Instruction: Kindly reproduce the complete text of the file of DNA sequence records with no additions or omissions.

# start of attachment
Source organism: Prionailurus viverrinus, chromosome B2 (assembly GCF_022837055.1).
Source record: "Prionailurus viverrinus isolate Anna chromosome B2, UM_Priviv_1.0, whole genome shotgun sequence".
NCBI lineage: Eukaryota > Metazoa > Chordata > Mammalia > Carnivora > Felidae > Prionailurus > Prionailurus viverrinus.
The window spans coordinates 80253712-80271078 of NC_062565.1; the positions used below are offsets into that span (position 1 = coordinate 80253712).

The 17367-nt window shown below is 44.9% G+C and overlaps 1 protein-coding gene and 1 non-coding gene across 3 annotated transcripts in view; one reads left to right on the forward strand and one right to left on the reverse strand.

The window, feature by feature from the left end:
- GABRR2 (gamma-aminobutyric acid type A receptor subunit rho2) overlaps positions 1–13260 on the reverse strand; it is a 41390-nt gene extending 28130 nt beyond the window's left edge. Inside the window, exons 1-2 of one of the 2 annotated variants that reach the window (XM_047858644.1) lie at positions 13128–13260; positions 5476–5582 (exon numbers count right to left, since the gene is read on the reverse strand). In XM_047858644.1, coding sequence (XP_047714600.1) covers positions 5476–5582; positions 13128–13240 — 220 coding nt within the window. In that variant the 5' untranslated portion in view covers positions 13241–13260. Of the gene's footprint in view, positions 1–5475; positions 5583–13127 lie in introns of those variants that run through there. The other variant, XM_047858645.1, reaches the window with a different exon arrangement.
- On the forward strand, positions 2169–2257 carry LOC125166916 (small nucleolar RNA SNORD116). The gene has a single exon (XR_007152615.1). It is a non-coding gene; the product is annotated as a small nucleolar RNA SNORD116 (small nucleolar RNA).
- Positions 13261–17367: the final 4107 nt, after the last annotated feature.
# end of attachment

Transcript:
Source organism: Prionailurus viverrinus, chromosome B2 (assembly GCF_022837055.1).
Source record: "Prionailurus viverrinus isolate Anna chromosome B2, UM_Priviv_1.0, whole genome shotgun sequence".
NCBI lineage: Eukaryota > Metazoa > Chordata > Mammalia > Carnivora > Felidae > Prionailurus > Prionailurus viverrinus.
The window spans coordinates 80253712-80271078 of NC_062565.1; the positions used below are offsets into that span (position 1 = coordinate 80253712).

The 17367-nt window shown below is 44.9% G+C and overlaps 1 protein-coding gene and 1 non-coding gene across 3 annotated transcripts in view; one reads left to right on the forward strand and one right to left on the reverse strand.

The window, feature by feature from the left end:
- GABRR2 (gamma-aminobutyric acid type A receptor subunit rho2) overlaps positions 1–13260 on the reverse strand; it is a 41390-nt gene extending 28130 nt beyond the window's left edge. Inside the window, exons 1-2 of one of the 2 annotated variants that reach the window (XM_047858644.1) lie at positions 13128–13260; positions 5476–5582 (exon numbers count right to left, since the gene is read on the reverse strand). In XM_047858644.1, coding sequence (XP_047714600.1) covers positions 5476–5582; positions 13128–13240 — 220 coding nt within the window. In that variant the 5' untranslated portion in view covers positions 13241–13260. Of the gene's footprint in view, positions 1–5475; positions 5583–13127 lie in introns of those variants that run through there. The other variant, XM_047858645.1, reaches the window with a different exon arrangement.
- On the forward strand, positions 2169–2257 carry LOC125166916 (small nucleolar RNA SNORD116). The gene has a single exon (XR_007152615.1). It is a non-coding gene; the product is annotated as a small nucleolar RNA SNORD116 (small nucleolar RNA).
- Positions 13261–17367: the final 4107 nt, after the last annotated feature.